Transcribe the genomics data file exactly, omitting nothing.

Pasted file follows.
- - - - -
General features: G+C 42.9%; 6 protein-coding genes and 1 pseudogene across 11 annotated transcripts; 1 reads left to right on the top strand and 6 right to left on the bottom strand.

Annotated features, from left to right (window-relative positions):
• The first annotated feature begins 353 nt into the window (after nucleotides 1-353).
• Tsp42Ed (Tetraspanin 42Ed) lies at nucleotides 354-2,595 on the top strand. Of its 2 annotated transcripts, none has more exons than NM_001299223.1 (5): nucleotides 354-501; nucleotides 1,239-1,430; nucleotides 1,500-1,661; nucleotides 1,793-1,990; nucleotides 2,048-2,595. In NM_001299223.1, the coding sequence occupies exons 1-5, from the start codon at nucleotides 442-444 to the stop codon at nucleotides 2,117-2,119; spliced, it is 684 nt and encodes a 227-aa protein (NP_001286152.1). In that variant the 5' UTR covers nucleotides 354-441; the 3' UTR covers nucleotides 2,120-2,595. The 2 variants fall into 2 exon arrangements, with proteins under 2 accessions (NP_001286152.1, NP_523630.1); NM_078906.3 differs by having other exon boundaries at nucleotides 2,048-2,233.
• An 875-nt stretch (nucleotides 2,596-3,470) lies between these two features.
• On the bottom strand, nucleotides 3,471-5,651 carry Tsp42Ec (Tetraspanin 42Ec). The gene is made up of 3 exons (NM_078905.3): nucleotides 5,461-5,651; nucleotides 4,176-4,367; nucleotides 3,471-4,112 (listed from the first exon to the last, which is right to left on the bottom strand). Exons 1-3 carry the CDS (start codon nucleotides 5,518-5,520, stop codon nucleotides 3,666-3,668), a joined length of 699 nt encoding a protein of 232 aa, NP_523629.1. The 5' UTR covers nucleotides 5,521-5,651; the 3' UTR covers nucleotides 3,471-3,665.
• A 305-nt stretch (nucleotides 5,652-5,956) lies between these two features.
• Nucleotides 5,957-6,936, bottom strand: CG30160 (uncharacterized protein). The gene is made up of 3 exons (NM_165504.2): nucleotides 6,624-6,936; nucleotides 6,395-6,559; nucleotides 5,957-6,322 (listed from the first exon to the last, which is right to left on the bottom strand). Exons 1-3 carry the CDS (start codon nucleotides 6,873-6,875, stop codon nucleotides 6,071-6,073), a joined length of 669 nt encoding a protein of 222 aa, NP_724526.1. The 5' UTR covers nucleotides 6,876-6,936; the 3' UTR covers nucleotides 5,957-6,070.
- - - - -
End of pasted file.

General features: G+C 42.9%; 6 protein-coding genes and 1 pseudogene across 11 annotated transcripts; 1 reads left to right on the top strand and 6 right to left on the bottom strand.

Annotated features, from left to right (window-relative positions):
• The first annotated feature begins 353 nt into the window (after nucleotides 1-353).
• Tsp42Ed (Tetraspanin 42Ed) lies at nucleotides 354-2,595 on the top strand. Of its 2 annotated transcripts, none has more exons than NM_001299223.1 (5): nucleotides 354-501; nucleotides 1,239-1,430; nucleotides 1,500-1,661; nucleotides 1,793-1,990; nucleotides 2,048-2,595. In NM_001299223.1, the coding sequence occupies exons 1-5, from the start codon at nucleotides 442-444 to the stop codon at nucleotides 2,117-2,119; spliced, it is 684 nt and encodes a 227-aa protein (NP_001286152.1). In that variant the 5' UTR covers nucleotides 354-441; the 3' UTR covers nucleotides 2,120-2,595. The 2 variants fall into 2 exon arrangements, with proteins under 2 accessions (NP_001286152.1, NP_523630.1); NM_078906.3 differs by having other exon boundaries at nucleotides 2,048-2,233.
• An 875-nt stretch (nucleotides 2,596-3,470) lies between these two features.
• On the bottom strand, nucleotides 3,471-5,651 carry Tsp42Ec (Tetraspanin 42Ec). The gene is made up of 3 exons (NM_078905.3): nucleotides 5,461-5,651; nucleotides 4,176-4,367; nucleotides 3,471-4,112 (listed from the first exon to the last, which is right to left on the bottom strand). Exons 1-3 carry the CDS (start codon nucleotides 5,518-5,520, stop codon nucleotides 3,666-3,668), a joined length of 699 nt encoding a protein of 232 aa, NP_523629.1. The 5' UTR covers nucleotides 5,521-5,651; the 3' UTR covers nucleotides 3,471-3,665.
• A 305-nt stretch (nucleotides 5,652-5,956) lies between these two features.
• Nucleotides 5,957-6,936, bottom strand: CG30160 (uncharacterized protein). The gene is made up of 3 exons (NM_165504.2): nucleotides 6,624-6,936; nucleotides 6,395-6,559; nucleotides 5,957-6,322 (listed from the first exon to the last, which is right to left on the bottom strand). Exons 1-3 carry the CDS (start codon nucleotides 6,873-6,875, stop codon nucleotides 6,071-6,073), a joined length of 669 nt encoding a protein of 222 aa, NP_724526.1. The 5' UTR covers nucleotides 6,876-6,936; the 3' UTR covers nucleotides 5,957-6,070.